Reamping Basics

How I reamp my guitars (and other stuff)


What is Reamping?

Take a pre-recorded DI guitar part and pipe it through an amp and record the result– this is the fundamental of reamping. The benefit being you can take existing parts and craft your amp tone later down the line. If at any point you need to change it, provided you have the original DI tracks still, you can reamp it again to sit better within your mix.

My main use for reamping isn’t processing a take after it’s been recorded– I use it for live tracking. With a nice clean DI signal into your audio interface, you can throw on any effect you’d like, pipe it to the reamp box output, and record the result from the loadbox. This way I’m able to get, for instance, my delay synced with the project BPM without having to have a MIDI capable delay pedal. This setup allows you to use all of your plugins and effects in the box while still getting the faithful tube amp sound.

Reamp boxes and Load boxes

Big difference.

Reamp boxes are capable of taking an output from your audio interface and stepping it down to the correct level for use with a guitar amp input.

While it is possible to go straight from your audio interface into your amp, you run the risk of feeding it too hot of a signal. For this reason, reamp boxes are necessary. They are essentially transformers that feed your amp the correct level of audio it requires.

A loadbox, on the otherhand, provides the amplifier output to an input on your audio interface.

On a typical guitar amp, you’ll have the speakers connected directly to the output of the poweramp section. With a loadbox, you can insert it between your poweramp and cabinet speaker to capture the direct audio straight from the amplifier. The output is stepped down to line level and then can be manipulated or recorded however you’d like.

Loadboxes are unique in that they provide the poweramp the same amount of electrical resistance as your speakers do, so you’re able to retain the original characteristics of your amp and its particular breakup.

Diagrams

A typical reamp signal chain

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My convuluted signal chain

%%{init: { 'securityLevel': 'loose', 'theme':'base', 'themeVariables': { 'darkMode': 'true', 'lineColor': 'white', 'fontFamily': 'Source Sans Pro', 'primaryTextColor': 'black', 'primaryColor': '#ffffff', 'tertiaryColor': '#ffffff' }}}%% graph LR A[Instrument] ==> B[DI Box] B ==> C[Audio Interface] C ==> D[Reamp Box] D ==> E[Amp] E ==> G[Load box] G ==> C H[MIDI Foot Controller] --- C H --- E

Effect chain

*Please note I use REAPER, so your chain may be a bit different. I’ll explain the functionality of Reainsert and how it plays a vital role.

%%{init: { 'securityLevel': 'loose', 'theme':'base', 'themeVariables': { 'darkMode': 'true', 'lineColor': 'white', 'fontFamily': 'Source Sans Pro', 'primaryTextColor': 'black', 'primaryColor': '#ffffff', 'tertiaryColor': '#ffffff' }}}%% graph LR A[DI Channel Input] --- B[Pre-Amp Effects] B --- C[ReaInsert] C --- D[IR Loader] D --> F[Master Buss]

In this capacity, ReaInsert is taking the signal from the previous FX and sending it through a physical hardware output on my Audio Interface to the Reamp Box. From there, it is listening to the return input from the Loadbox, et voilĂ ! You just combined in-the-box plugins and your analog tube guitar amp. Nice!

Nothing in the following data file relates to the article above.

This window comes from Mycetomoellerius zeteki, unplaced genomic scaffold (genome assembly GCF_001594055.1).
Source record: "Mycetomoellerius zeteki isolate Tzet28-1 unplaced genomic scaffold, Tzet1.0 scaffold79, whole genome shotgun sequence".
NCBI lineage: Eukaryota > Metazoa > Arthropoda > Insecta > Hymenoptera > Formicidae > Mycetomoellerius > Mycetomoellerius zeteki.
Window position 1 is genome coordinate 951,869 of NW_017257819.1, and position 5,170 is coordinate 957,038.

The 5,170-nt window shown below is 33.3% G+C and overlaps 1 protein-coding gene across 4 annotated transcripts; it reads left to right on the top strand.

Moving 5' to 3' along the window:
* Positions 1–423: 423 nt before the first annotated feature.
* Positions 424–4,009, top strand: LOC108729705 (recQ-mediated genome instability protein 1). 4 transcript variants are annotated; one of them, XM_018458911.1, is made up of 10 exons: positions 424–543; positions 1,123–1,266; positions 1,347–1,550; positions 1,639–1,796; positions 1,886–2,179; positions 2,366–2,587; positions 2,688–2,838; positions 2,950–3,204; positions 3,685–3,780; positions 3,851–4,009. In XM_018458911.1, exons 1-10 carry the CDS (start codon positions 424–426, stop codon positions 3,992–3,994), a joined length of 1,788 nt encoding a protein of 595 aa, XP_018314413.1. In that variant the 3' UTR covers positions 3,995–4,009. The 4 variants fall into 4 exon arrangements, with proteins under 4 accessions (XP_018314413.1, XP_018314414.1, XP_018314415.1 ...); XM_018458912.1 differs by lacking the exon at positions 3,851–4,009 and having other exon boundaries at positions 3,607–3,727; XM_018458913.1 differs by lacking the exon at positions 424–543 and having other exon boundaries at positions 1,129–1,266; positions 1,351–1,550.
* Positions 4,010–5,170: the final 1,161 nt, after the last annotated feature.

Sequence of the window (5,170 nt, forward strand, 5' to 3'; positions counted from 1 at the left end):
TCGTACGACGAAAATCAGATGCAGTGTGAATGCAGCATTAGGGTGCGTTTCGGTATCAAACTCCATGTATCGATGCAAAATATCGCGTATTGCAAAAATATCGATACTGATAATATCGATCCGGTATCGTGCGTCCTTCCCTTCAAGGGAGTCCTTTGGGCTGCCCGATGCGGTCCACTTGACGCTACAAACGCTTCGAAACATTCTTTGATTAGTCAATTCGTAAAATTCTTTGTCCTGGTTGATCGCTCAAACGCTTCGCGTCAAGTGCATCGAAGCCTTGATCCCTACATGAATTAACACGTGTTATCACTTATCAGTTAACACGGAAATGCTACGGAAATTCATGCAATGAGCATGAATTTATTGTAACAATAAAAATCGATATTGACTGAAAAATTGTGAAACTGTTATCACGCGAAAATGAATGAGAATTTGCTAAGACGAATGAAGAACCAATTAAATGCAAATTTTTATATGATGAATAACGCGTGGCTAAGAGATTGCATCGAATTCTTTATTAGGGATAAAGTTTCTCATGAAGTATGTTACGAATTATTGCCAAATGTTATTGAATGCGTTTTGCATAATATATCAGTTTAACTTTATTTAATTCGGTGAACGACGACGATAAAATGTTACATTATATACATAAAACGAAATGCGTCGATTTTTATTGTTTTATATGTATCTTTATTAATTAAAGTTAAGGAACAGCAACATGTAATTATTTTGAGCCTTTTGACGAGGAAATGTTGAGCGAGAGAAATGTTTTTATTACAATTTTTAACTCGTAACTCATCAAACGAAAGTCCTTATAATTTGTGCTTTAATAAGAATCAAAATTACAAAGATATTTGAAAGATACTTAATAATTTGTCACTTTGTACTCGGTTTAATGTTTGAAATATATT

ReaInsert specific tips

  • Since your guitar DI signal will be mono, set the L and R input channels to the same input, do the same with the output (listening) channels.
  • You can take advantage of the send and return volumes– the send volume gives you a nice amount of +XdB to push your amp a bit.
  • If you change any setting on your audio interface during the session, use the ping test in ReaInsert to keep track of your delay compensation.

Final Thoughts

Reamping is a game changer. You could theoretically record an entire track with dry DI guitar parts without having to worry about the amp tone or anything– just focusing on performance. After you get the cleanest takes possible, then go to town reamping and getting the vibe for each part.

It’s also not limited to guitar or bass either– I use it for mono synths, rhodes or any other EP, general saturation or overdrive, and even just taking advantage of the EQ or spring reverb if your amp has it.

Not all systems can handle reamping in realtime however, so make sure to do some latency tests having the signal make the full trip and outputting to your speakers. There will inherently be some lag time as the signal has to travel through all of the equipment, but using ReaInsert, you’re able to compensate for said delay. If your system can’t handle realtime reamping, don’t worry! You can still use the tried and true method of recording your DI parts dry then reamping them.

That being said, it can be a little overkill if you’re just looking to record some guitar parts, but if you’d like to have some flexibility in how you process those parts, a reamp box (and a loadbox) will give you some fantastic options down the road.

If you’re gonna plunk down the dough to invest in this kind of setup, I highly suggest getting a high quality ACTIVE reamp box. Even with the ground lift option enabled, passive reampboxes can still be noisey. The active models have more advanced circuitry to reduce the noise.

Even in my home studio where I painstakingly ensure all of my audio cables are shielded, separated from power and data cables, and unaffected by EMI, I still got a level of noise on my first passive reamp box I deemed too loud. I happen to be really particular with digital noise, so maybe you won’t care as much as I do– in which case, a passive reampbox may be acceptable to you.

Best of luck!


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